At a quick glance, premises liability law is a fairly simple concept. Property owners or occupiers in Nova Scotia are responsible for keeping those who visit their property safe at all times. But delving a little deeper, premises liability can become quite complicated as questions arise about who is actually responsible for accidents that occur.

If you have been injured while visiting someone else’s property, it is important that you speak to a premises liability lawyer. They will be able to help you make sense of your case, and they may be able to get you compensation for serious injuries.

Types of Premises Liability Accidents

When individuals think about premises liability law, they often think about slip, trip and fall accidents. It is true that this is one area of premises liability law, but it also covers much more than that. Some other common types of premises liability are:

  • Broken or uneven flooring
  • Broken steps or stairways, including handrails
  • Security issues resulting in criminal assaults or attacks
  • Negligent lighting leading to criminal attacks or slips, trips and falls
  • Ceilings that are caved in or collapsing
  • Unsecure objects that fall, including a store’s merchandise on shelves
  • Broken or unsafe elevators or escalators
  • Slippery surfaces, such as floors, that have not been cleaned up
  • Cuts, bruises and scrapes from broken glass
  • Swimming pool accidents

Unsafe conditions can be almost anywhere, and an accident on someone else’s property can happen for many reasons. Any time a person is involved in an accident on another person’s property and that accident was due to the negligence of the owner or occupier, they need to speak to a premises liability lawyer who may be able to help them with their case.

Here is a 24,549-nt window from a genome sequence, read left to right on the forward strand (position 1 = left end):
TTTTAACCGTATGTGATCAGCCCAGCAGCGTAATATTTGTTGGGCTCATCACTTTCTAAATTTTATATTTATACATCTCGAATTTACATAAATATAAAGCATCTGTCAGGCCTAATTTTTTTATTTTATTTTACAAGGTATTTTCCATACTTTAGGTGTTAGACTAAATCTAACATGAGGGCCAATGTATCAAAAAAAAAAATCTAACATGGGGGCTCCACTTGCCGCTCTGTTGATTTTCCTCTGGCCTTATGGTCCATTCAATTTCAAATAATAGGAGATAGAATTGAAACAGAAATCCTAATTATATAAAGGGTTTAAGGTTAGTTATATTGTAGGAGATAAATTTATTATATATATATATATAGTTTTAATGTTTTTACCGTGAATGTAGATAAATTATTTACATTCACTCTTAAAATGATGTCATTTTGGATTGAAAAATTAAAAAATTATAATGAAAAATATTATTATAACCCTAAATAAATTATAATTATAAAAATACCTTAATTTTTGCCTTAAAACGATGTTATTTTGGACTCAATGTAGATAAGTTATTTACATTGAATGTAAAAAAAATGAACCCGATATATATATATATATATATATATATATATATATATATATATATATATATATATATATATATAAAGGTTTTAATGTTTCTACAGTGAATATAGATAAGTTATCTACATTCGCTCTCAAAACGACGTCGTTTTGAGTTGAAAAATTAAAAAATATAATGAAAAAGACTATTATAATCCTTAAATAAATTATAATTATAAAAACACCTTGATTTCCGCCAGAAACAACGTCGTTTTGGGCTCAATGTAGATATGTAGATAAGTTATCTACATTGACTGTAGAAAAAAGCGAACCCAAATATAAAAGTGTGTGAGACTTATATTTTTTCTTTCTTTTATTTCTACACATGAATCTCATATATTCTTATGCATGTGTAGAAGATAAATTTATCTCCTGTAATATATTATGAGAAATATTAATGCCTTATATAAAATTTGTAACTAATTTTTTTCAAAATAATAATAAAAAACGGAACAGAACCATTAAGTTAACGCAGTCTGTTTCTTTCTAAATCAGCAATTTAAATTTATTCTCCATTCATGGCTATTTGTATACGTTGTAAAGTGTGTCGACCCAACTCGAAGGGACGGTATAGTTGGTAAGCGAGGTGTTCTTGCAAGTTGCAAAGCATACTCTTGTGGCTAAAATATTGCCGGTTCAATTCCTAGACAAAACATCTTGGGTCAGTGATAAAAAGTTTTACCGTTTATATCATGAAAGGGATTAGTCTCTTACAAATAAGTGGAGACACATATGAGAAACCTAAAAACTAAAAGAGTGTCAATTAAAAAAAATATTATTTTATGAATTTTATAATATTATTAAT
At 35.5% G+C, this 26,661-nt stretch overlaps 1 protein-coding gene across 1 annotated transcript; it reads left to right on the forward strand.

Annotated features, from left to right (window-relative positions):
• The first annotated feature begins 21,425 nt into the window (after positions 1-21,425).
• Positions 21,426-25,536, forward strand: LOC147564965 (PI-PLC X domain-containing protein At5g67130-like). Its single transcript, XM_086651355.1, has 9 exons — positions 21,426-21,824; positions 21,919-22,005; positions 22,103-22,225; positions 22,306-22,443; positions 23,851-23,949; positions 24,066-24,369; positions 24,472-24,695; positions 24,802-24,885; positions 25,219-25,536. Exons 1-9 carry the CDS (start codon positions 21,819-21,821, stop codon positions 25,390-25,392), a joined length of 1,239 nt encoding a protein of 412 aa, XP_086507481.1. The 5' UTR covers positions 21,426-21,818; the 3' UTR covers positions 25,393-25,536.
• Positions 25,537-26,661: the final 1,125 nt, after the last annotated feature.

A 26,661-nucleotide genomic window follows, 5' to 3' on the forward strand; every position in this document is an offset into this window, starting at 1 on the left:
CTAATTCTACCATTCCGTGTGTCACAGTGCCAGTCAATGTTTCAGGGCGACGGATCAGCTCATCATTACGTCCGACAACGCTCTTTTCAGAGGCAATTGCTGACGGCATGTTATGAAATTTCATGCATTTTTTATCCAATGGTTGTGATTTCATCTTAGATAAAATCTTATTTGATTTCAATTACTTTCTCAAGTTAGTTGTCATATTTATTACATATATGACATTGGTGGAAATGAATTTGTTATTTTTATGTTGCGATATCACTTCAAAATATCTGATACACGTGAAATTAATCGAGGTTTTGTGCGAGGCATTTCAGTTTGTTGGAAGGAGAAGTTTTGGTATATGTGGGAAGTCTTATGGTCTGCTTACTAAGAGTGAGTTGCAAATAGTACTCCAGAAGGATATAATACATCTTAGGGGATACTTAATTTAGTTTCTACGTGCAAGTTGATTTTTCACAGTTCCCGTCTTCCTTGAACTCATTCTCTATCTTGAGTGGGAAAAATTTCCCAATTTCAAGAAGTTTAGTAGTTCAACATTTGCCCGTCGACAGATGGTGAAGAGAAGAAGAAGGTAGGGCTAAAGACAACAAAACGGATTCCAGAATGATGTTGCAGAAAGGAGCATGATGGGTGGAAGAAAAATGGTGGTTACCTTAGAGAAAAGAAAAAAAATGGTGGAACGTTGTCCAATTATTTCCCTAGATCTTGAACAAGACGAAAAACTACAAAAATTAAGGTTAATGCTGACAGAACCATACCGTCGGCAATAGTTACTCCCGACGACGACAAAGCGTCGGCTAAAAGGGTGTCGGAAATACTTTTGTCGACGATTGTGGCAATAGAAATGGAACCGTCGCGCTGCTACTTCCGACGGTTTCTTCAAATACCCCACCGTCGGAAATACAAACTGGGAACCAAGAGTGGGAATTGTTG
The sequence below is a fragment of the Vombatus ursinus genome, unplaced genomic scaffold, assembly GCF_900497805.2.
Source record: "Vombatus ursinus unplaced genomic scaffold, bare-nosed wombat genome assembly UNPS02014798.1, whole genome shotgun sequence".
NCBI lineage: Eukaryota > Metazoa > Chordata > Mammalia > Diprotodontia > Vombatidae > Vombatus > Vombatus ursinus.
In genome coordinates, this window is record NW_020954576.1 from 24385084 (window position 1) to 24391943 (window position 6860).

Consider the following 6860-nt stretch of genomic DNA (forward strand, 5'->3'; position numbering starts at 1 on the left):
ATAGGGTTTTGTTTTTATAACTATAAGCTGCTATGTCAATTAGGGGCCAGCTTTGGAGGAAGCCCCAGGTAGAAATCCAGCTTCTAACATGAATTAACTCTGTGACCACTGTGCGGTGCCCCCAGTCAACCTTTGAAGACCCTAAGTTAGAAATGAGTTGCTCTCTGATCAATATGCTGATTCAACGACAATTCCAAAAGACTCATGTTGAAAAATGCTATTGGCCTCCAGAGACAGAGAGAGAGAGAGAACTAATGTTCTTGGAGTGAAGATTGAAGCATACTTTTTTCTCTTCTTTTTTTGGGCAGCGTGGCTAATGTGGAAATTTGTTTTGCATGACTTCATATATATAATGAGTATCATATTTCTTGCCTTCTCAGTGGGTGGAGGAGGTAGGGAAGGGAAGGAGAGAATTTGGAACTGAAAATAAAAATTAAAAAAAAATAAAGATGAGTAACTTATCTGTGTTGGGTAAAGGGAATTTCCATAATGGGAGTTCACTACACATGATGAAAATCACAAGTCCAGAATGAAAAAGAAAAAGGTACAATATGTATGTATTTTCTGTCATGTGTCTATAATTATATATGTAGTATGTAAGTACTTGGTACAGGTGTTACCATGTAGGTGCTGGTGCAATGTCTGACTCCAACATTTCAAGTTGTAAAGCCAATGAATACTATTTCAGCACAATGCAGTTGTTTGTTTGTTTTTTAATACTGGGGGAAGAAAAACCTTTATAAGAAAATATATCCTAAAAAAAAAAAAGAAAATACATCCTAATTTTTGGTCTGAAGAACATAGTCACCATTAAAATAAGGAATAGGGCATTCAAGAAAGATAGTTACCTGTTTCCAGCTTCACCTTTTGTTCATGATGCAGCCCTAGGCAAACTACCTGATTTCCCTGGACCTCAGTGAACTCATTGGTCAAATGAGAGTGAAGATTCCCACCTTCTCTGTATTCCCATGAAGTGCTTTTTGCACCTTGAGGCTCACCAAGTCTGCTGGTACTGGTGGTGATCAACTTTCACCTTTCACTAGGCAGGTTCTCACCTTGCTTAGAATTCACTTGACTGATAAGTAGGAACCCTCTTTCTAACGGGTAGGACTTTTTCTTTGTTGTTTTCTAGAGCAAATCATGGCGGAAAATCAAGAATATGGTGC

Determining Responsibility in Premises Liability

In most cases, it is true that the owner or occupier of a property is responsible for maintaining a safe environment for any who may visit. Those who own private property are responsible for ensuring all parts of the property are safe; and a landlord may be responsible for ensuring the structure is safe.

Tenants may be responsible for everyday maintenance, including clearing snow and ice from their sidewalk and front steps.

But there are other instances in which neither the owner nor the occupier may be to blame.

For instance, if the owner of an office building hires an overnight cleaning crew and those staff members leave a spill on the floor, they may be held responsible if someone comes in first thing in the morning and slips on it.

Because the owner had done everything they could to ensure the building was properly cleaned and maintained, the fault would lie on the cleaners, who neglected to clean the spill.

If however, the owner of that same building had not done their due diligence when hiring the company by making sure that they were licensed and experienced, they could still be held liable.

It is these kinds of cases that make premises liability law somewhat confusing at times, and why it can be difficult to determine who was at fault for an accident. While the Occupiers’ Liability Act speaks mainly of owners and occupiers, there may be other people involved who are also partly or entirely to blame.

How a Premises Liability Lawyer Can Help

If you or someone you love has been injured while on someone else’s property, speak to a premises liability lawyer as soon as possible. There is a time limit on these types of cases, so it is important that you speak to a qualified lawyer as soon as possible.

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